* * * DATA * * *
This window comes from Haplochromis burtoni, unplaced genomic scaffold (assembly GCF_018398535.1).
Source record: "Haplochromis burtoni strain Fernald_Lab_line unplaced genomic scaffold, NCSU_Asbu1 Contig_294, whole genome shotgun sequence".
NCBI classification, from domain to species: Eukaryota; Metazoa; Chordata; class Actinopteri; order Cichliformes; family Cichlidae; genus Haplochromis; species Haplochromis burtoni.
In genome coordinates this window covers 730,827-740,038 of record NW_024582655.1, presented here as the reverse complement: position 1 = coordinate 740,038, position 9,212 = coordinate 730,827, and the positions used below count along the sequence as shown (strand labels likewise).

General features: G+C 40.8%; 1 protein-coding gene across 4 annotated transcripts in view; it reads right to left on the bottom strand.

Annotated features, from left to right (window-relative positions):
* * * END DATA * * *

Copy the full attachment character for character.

This window comes from Haplochromis burtoni, unplaced genomic scaffold (assembly GCF_018398535.1).
Source record: "Haplochromis burtoni strain Fernald_Lab_line unplaced genomic scaffold, NCSU_Asbu1 Contig_294, whole genome shotgun sequence".
NCBI classification, from domain to species: Eukaryota; Metazoa; Chordata; class Actinopteri; order Cichliformes; family Cichlidae; genus Haplochromis; species Haplochromis burtoni.
In genome coordinates this window covers 730,827-740,038 of record NW_024582655.1, presented here as the reverse complement: position 1 = coordinate 740,038, position 9,212 = coordinate 730,827, and the positions used below count along the sequence as shown (strand labels likewise).

General features: G+C 40.8%; 1 protein-coding gene across 4 annotated transcripts in view; it reads right to left on the bottom strand.

Annotated features, from left to right (window-relative positions):